This is the second post in a two-part series about the BSO's fondness for TV cameras.
On February 1, 2011, two bald, white Broward Sheriff's deputies were talking to Devin Matthews, a 32-year-old black man, as he stood on his front yard. Detective Andrea Penoyer, a beautiful blond woman in tactical armor, strode over to meet them. As she arrived, one of the deputies suddenly reached behind Matthews' shoulders and tried to shove him down to the ground. Matthews resisted and stood up. Penoyer ran over and shouted, "He just threw --" and grabbed his right arm. She and another deputy pulled his arms out as the third deputy stood behind him and fired his Taser. Once Matthews was on the ground on his stomach, they ran a couple of audible jolts through him.
Once Matthews was subdued on the ground, saying he hadn't done anything wrong by standing in his yard, Penoyer stood over him and plucked the cigarette pack from his pocket. She told him he had been distracting the cops from arresting his neighbor on drug charges. "When we tell you to do something, do it right away," she said. "Don't argue with us."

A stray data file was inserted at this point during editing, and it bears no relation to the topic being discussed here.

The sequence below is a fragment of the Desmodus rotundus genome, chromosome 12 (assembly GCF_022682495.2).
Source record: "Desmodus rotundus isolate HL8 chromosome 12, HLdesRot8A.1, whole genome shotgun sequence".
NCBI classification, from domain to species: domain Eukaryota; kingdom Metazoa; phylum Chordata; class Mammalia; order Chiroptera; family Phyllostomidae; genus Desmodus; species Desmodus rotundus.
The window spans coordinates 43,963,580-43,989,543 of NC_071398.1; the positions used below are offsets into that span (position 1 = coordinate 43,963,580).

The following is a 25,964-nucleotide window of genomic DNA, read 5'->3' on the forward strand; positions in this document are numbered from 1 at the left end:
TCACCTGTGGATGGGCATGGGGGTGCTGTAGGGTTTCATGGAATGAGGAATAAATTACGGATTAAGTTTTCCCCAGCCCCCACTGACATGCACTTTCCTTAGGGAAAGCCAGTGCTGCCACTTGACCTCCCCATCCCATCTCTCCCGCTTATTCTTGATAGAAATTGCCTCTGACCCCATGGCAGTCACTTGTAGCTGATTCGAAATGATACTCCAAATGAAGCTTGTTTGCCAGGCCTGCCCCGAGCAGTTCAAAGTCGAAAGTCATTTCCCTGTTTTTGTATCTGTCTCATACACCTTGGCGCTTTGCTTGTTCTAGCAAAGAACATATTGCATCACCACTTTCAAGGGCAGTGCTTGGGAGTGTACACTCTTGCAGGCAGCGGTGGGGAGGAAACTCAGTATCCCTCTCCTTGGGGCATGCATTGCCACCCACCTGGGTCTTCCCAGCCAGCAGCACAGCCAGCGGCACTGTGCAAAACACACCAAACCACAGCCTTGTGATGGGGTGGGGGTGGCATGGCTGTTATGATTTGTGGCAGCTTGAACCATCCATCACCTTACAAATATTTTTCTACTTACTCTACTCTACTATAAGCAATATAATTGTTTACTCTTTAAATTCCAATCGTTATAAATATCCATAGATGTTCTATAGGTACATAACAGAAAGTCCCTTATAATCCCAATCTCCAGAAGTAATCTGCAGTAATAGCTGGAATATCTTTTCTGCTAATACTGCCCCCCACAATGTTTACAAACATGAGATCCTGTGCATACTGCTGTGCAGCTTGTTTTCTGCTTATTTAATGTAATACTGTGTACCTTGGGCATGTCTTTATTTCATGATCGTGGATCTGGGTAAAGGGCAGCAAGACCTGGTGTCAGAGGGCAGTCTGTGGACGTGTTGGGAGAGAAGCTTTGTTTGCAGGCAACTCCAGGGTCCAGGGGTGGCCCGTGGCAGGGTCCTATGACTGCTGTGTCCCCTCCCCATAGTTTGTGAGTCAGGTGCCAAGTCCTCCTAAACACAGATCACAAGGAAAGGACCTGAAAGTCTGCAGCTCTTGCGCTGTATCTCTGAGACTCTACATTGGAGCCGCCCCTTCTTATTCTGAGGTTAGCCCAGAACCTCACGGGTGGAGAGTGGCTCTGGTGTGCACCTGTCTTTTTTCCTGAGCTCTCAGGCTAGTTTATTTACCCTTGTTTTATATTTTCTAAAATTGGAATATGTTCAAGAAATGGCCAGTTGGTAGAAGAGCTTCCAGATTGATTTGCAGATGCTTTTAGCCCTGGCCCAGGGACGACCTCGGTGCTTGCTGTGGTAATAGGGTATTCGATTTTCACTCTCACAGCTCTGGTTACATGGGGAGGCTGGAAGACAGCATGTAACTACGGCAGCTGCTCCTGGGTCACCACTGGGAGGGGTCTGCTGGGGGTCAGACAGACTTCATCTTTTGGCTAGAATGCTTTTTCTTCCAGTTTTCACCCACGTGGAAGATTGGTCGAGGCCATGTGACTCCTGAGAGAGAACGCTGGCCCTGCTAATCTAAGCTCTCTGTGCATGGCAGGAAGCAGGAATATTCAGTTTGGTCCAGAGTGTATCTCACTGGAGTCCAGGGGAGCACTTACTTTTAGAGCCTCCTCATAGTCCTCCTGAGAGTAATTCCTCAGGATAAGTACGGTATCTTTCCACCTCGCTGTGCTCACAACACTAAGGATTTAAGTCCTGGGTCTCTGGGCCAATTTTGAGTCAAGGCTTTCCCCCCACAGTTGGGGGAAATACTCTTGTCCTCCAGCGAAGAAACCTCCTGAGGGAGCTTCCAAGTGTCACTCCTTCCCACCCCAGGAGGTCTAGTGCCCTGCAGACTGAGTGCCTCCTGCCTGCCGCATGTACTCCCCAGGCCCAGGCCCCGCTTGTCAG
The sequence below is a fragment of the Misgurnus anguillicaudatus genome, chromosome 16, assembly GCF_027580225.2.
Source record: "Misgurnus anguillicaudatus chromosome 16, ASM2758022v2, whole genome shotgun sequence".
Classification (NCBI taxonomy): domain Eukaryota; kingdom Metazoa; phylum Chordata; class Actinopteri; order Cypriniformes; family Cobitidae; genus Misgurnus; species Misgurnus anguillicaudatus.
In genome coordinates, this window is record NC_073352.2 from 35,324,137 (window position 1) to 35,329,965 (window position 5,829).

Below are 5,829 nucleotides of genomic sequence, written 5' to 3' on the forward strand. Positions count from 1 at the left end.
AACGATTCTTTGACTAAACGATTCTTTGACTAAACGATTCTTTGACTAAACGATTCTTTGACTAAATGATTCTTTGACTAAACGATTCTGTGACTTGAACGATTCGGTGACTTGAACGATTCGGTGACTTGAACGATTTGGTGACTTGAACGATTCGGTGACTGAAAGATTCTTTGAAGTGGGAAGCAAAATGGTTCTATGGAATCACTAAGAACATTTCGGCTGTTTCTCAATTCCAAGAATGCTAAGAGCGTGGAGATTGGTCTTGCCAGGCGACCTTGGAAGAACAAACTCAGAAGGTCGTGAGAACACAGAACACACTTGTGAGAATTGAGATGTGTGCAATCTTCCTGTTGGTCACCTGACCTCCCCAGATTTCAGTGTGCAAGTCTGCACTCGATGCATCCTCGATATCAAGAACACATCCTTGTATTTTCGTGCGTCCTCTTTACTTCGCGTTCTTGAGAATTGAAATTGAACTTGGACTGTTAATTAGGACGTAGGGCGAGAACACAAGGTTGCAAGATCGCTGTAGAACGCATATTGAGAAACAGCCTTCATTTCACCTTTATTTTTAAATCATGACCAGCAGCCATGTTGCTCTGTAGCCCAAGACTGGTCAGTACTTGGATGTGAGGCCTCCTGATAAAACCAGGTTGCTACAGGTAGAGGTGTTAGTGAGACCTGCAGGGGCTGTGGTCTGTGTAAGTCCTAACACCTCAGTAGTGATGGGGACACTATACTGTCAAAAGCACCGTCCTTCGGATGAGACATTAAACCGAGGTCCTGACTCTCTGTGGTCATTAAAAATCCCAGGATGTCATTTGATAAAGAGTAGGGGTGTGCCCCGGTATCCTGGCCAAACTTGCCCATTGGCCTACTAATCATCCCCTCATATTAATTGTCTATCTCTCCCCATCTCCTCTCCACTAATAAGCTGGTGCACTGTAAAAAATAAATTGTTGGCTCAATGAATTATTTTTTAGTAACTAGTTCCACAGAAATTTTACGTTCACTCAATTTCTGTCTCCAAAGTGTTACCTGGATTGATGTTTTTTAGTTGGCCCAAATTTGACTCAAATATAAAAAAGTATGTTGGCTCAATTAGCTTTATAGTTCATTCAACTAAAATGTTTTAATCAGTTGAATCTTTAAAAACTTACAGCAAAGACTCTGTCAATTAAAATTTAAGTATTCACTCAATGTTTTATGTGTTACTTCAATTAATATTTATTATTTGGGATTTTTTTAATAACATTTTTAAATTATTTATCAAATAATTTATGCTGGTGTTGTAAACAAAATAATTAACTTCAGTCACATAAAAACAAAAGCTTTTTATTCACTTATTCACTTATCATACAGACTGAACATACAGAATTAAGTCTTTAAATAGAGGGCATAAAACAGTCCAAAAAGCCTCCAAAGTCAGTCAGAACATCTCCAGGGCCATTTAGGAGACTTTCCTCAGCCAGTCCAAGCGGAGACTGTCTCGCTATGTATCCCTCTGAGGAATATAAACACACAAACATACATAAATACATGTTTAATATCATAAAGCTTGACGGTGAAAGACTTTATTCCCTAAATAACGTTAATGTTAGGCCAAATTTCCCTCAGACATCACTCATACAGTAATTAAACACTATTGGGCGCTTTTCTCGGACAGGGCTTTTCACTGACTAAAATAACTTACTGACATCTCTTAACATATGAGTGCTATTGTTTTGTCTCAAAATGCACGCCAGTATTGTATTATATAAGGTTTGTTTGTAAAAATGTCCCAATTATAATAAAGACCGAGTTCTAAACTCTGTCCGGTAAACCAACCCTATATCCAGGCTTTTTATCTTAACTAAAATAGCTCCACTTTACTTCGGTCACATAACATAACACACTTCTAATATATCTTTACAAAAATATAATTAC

This was all being filmed for an episode of Police Women of Broward County, the controversial TLC show that follows Penoyer and other lady deputies on the line of duty. The thing is: Intentionally or not, the deputy's first shove to subdue Matthews was timed perfectly to coincide with the arrival of Penoyer and the television cameras.